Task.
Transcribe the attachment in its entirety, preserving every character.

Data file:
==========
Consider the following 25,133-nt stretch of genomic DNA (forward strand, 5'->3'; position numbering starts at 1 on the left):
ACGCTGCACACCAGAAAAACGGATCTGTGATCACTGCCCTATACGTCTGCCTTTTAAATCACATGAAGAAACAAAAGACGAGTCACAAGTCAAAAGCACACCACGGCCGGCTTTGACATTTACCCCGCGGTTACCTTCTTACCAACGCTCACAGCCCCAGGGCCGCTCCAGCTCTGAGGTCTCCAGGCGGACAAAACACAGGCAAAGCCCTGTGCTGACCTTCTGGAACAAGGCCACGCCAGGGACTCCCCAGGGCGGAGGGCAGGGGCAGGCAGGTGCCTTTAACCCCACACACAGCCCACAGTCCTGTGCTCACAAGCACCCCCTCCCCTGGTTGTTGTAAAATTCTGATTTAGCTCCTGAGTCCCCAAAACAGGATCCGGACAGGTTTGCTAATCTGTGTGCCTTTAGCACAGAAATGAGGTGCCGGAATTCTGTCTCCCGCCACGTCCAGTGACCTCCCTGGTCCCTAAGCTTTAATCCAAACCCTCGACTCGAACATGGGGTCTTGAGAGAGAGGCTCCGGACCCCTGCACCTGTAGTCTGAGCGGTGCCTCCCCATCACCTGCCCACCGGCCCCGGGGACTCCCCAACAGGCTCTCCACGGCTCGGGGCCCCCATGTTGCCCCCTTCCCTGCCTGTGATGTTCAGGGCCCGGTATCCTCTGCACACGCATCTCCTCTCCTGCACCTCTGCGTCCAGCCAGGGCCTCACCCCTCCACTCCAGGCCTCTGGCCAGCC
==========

Consider the following 25,133-nt stretch of genomic DNA (forward strand, 5'->3'; position numbering starts at 1 on the left):
ACGCTGCACACCAGAAAAACGGATCTGTGATCACTGCCCTATACGTCTGCCTTTTAAATCACATGAAGAAACAAAAGACGAGTCACAAGTCAAAAGCACACCACGGCCGGCTTTGACATTTACCCCGCGGTTACCTTCTTACCAACGCTCACAGCCCCAGGGCCGCTCCAGCTCTGAGGTCTCCAGGCGGACAAAACACAGGCAAAGCCCTGTGCTGACCTTCTGGAACAAGGCCACGCCAGGGACTCCCCAGGGCGGAGGGCAGGGGCAGGCAGGTGCCTTTAACCCCACACACAGCCCACAGTCCTGTGCTCACAAGCACCCCCTCCCCTGGTTGTTGTAAAATTCTGATTTAGCTCCTGAGTCCCCAAAACAGGATCCGGACAGGTTTGCTAATCTGTGTGCCTTTAGCACAGAAATGAGGTGCCGGAATTCTGTCTCCCGCCACGTCCAGTGACCTCCCTGGTCCCTAAGCTTTAATCCAAACCCTCGACTCGAACATGGGGTCTTGAGAGAGAGGCTCCGGACCCCTGCACCTGTAGTCTGAGCGGTGCCTCCCCATCACCTGCCCACCGGCCCCGGGGACTCCCCAACAGGCTCTCCACGGCTCGGGGCCCCCATGTTGCCCCCTTCCCTGCCTGTGATGTTCAGGGCCCGGTATCCTCTGCACACGCATCTCCTCTCCTGCACCTCTGCGTCCAGCCAGGGCCTCACCCCTCCACTCCAGGCCTCTGGCCAGCC